FOR the sake of attempted humour, this column has flitted between personas and belief systems like an ADHD butterfly on crack over the last seven years or so. One thing I hope which has not been in question is the pure outrage, disgust and contempt in which this column holds the Establishment and our woefully inept politicians and so-called leaders.
And, guess what folks… this week is no different.
One might have thought, with a fair degree of entitlement, that things would be winding down as we draw ever closer to the end of this most benighted of calendar years.
But no, it would appear that deceit, calumny and spite have a sell-by date and the Establishment want to get it all out there before it starts to curdle and leave an indelible and all-pervading stench on their hands.
Regular readers of your scribe’s ramblings — God help you — may have noted its somewhat frequent references to once (vaguely) popular culture. Mainly in the form of bad puns and as the old phrase goes: if it ain’t broke, what the hell are you whingeing about? Or something like that.
Invariably these references are from a bygone era, mainly because despite this being the age of the soundbite — or perhaps for that very reason — there are so few people worth listening to these days.
Voltaire, Hazlitt, Wilde, Mencken, the Marx Brothers, Lenny Bruce, to name but a handful, have carved out their place in immortality — their pithy maxims and wit still instantly recognisable and still uncannily relevant after all this time.
This of course may also have something to do with the fact that we seem hell-bent on reliving the mistakes of the past and in some cases actively seeking to return to it in all but chronological terms.
Of this number of luminaries, it could fairly be said, the name of cult director Sam Peckinpah does not as a rule crop up with any kind of frequency.
But it is the shock Wester director — or more accurately his oeuvre — which, employing a certain degree of artistic license, provides the mot juste this week.
Bring them redress for Diego Garcia.
The tiny Indian Ocean territory is rapidly becoming an albatross round the necks of the British government and reared its head again on Wednesday after the government yet again refused to grant the dispossessed islanders leave to return to the land they were so callously evicted from by the British state over 40 years ago in one of the most shameful and almost wholly ignored incidents of larcenous despotism in the modern era. Apart from Iraq, Afghanistan, etc, etc, etc.
That’s the thing about colonial land grabs, you might think you’ve got away with it for a while and bury your head in the purloined and generally blood-soaked sand but sooner or later they always come back to bite you in the arse.
Diego Garcia, part of the Chagos Islands, is a perfect case in point.
When the Brits struck a deal with the US to hand over the islands for a military base in 1973, the somewhat crucial question of the indigenous inhabitants and their rights did not raise so much as a ripple of concern.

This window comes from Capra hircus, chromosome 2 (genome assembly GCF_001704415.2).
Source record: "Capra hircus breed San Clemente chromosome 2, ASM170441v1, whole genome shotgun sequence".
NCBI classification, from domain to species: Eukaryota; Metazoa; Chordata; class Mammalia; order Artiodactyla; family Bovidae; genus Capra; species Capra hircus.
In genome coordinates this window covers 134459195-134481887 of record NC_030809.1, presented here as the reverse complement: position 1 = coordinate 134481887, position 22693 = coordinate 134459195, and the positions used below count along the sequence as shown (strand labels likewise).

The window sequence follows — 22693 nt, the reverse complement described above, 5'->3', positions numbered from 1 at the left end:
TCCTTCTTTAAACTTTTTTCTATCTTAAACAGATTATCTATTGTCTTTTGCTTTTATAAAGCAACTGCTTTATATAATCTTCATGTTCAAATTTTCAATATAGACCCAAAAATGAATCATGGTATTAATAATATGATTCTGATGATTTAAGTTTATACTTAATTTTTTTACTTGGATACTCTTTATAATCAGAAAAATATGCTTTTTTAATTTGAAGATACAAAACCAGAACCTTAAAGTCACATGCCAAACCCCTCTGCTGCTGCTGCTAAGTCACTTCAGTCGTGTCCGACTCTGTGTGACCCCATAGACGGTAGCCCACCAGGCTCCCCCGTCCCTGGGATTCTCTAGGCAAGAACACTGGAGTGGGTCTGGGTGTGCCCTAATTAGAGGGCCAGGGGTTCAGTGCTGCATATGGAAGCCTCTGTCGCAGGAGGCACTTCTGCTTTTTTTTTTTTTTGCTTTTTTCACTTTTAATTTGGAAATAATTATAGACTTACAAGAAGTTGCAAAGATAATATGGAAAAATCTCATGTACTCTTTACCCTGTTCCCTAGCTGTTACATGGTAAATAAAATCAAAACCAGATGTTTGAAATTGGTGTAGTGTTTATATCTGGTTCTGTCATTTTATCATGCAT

Instead they were hounded off their land, had their animals poisoned and were eventually dumped elsewhere and left to rot — presumably in the hope that they would all drop dead and solve the problem.
But you know what? Those pesky Chagossians just won’t go away.
That’s the problem with these foreign types, they just don’t understand Great British justice.
And it’s not just the islanders themselves who won’t go away. Diego Garcia itself has a nasty habit of cropping up in the most unfortunate of circumstances.
You will no doubt recall that it was Diego Garcia that the then foreign secretary Jack Straw repeatedly denied was in any way linked to the unlawful US kidnap and torture rendition programme, only for it to emerge that it had very much been a part of the sordid scheme with numerous rendition flights stopping off there and strongly supported allegations of torture and abuse on the island itself rising to the surface rather like a turd in the swimming pool — or a BP oil slick.
And it’s not just new Labour who have come a cropper in regard to the Chagos Islands.
On Wednesday night Foreign Office Minister Sir Alan Duncan was once again forced to state that the government’s decision to prevent the exiled islanders from resettling on the British-controlled territory is “final.”
The government said its decision against resettlement was on the grounds of “feasibility, defence and security interests and cost to the British taxpayer.”
Funny, almost that precise argument could be applied to Trident renewal but that isn’t a problem apparently.
It might also be worth pointing out at this juncture that it was a certain Alan Duncan who sparked outrage in April when he claimed that anyone who was not a millionaire was low-achieving scum.
But to return to the case in hand. The unilateral stance was met with fury not just by opposition MPs — some of whom are probably delighted to have been able to pass the buck on this particular issue — but from the government’s own back benches.
Speaking in the Commons, SNP MP Peter Grant described the decision as “a return to the days of the arrogant colonial Britain that should have been consigned to the dustbin of history 100 years ago.”
While Tory MP Andrew Rosindell said: “This decision continues to undermine the United Kingdom’s human rights record and the British sense of fair play.”
Shadow secretary of state Emily Thornberry also joined in the condemnation after recovering from a rather unfortunate gaffe in which she bizarrely confused St Helena with St Helier while trying to criticise the cost claims.
It’s not that difficult. One was used to imprison Napoleon, the other is used to keep tax avoiders out of prison.
That’s your British sense of fair play for you.
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